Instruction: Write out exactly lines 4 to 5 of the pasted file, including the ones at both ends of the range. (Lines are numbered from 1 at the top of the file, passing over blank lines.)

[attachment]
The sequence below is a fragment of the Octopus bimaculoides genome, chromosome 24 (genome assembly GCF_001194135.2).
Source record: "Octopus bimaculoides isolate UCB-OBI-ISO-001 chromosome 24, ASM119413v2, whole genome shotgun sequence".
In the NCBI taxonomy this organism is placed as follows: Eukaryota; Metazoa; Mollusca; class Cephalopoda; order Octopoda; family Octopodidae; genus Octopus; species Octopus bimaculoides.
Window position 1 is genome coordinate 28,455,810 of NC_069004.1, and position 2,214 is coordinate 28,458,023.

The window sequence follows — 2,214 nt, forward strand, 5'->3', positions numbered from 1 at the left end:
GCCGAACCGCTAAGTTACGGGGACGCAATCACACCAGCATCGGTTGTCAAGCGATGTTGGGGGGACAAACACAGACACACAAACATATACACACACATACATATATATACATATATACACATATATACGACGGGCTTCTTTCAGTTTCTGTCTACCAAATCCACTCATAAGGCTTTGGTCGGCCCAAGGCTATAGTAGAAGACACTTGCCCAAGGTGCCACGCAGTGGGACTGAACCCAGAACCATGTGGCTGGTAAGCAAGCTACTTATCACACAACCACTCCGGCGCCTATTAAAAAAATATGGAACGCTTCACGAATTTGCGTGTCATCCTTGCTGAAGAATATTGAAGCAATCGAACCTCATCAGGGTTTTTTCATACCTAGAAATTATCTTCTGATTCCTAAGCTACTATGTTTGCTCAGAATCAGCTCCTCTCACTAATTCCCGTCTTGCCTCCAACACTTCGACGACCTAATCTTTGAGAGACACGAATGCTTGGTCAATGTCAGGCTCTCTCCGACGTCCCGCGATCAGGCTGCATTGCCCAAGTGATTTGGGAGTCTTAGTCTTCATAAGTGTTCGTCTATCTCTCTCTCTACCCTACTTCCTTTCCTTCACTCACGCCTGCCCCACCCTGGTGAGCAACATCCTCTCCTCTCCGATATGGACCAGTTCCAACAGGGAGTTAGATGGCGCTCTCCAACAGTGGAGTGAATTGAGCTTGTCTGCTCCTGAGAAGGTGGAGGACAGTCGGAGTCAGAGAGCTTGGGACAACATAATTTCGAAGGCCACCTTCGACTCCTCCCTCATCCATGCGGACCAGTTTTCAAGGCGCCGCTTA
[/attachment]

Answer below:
Window position 1 is genome coordinate 28,455,810 of NC_069004.1, and position 2,214 is coordinate 28,458,023.

The window sequence follows — 2,214 nt, forward strand, 5'->3', positions numbered from 1 at the left end: